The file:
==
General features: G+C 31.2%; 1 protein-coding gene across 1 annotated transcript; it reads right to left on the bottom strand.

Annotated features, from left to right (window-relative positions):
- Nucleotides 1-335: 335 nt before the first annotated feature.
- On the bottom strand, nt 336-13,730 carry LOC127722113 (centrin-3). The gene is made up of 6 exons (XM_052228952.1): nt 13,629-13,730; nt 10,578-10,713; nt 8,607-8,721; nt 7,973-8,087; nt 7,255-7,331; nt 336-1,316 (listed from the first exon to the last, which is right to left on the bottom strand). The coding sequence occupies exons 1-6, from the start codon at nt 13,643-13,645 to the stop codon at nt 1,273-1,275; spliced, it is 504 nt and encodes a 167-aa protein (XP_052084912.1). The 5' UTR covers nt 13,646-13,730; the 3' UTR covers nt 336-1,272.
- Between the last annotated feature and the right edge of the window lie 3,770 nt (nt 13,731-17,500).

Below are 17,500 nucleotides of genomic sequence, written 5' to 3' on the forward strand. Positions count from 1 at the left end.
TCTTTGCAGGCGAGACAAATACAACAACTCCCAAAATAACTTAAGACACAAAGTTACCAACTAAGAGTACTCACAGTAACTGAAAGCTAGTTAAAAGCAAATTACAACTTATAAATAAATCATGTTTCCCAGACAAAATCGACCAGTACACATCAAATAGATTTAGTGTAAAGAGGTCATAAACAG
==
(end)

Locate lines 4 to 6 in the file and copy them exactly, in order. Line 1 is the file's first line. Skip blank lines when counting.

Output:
- On the bottom strand, nt 336-13,730 carry LOC127722113 (centrin-3). The gene is made up of 6 exons (XM_052228952.1): nt 13,629-13,730; nt 10,578-10,713; nt 8,607-8,721; nt 7,973-8,087; nt 7,255-7,331; nt 336-1,316 (listed from the first exon to the last, which is right to left on the bottom strand). The coding sequence occupies exons 1-6, from the start codon at nt 13,643-13,645 to the stop codon at nt 1,273-1,275; spliced, it is 504 nt and encodes a 167-aa protein (XP_052084912.1). The 5' UTR covers nt 13,646-13,730; the 3' UTR covers nt 336-1,272.
- Between the last annotated feature and the right edge of the window lie 3,770 nt (nt 13,731-17,500).

Below are 17,500 nucleotides of genomic sequence, written 5' to 3' on the forward strand. Positions count from 1 at the left end.